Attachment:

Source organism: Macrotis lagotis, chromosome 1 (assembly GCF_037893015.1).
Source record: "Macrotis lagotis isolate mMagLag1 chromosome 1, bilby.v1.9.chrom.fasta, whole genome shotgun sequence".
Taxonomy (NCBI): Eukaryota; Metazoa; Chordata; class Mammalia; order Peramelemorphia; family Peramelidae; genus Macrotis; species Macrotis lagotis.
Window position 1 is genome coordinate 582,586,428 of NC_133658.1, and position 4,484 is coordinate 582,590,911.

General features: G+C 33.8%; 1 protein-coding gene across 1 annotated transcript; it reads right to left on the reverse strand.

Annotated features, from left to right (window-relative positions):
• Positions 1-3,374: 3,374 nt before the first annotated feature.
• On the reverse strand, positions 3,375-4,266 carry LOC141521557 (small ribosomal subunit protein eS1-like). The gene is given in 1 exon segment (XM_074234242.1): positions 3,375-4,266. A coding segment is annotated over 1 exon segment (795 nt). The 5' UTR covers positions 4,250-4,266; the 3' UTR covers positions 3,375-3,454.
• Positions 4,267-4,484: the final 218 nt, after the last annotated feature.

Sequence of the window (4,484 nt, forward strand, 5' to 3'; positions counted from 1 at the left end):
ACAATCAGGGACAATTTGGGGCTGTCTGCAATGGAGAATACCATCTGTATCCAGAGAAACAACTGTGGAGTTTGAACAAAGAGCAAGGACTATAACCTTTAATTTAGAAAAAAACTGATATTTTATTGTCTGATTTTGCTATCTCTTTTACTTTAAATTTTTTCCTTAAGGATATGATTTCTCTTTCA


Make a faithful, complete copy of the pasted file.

Source organism: Macrotis lagotis, chromosome 1 (assembly GCF_037893015.1).
Source record: "Macrotis lagotis isolate mMagLag1 chromosome 1, bilby.v1.9.chrom.fasta, whole genome shotgun sequence".
Taxonomy (NCBI): Eukaryota; Metazoa; Chordata; class Mammalia; order Peramelemorphia; family Peramelidae; genus Macrotis; species Macrotis lagotis.
Window position 1 is genome coordinate 582,586,428 of NC_133658.1, and position 4,484 is coordinate 582,590,911.

General features: G+C 33.8%; 1 protein-coding gene across 1 annotated transcript; it reads right to left on the reverse strand.

Annotated features, from left to right (window-relative positions):
• Positions 1-3,374: 3,374 nt before the first annotated feature.
• On the reverse strand, positions 3,375-4,266 carry LOC141521557 (small ribosomal subunit protein eS1-like). The gene is given in 1 exon segment (XM_074234242.1): positions 3,375-4,266. A coding segment is annotated over 1 exon segment (795 nt). The 5' UTR covers positions 4,250-4,266; the 3' UTR covers positions 3,375-3,454.
• Positions 4,267-4,484: the final 218 nt, after the last annotated feature.

Sequence of the window (4,484 nt, forward strand, 5' to 3'; positions counted from 1 at the left end):
ACAATCAGGGACAATTTGGGGCTGTCTGCAATGGAGAATACCATCTGTATCCAGAGAAACAACTGTGGAGTTTGAACAAAGAGCAAGGACTATAACCTTTAATTTAGAAAAAAACTGATATTTTATTGTCTGATTTTGCTATCTCTTTTACTTTAAATTTTTTCCTTAAGGATATGATTTCTCTTTCA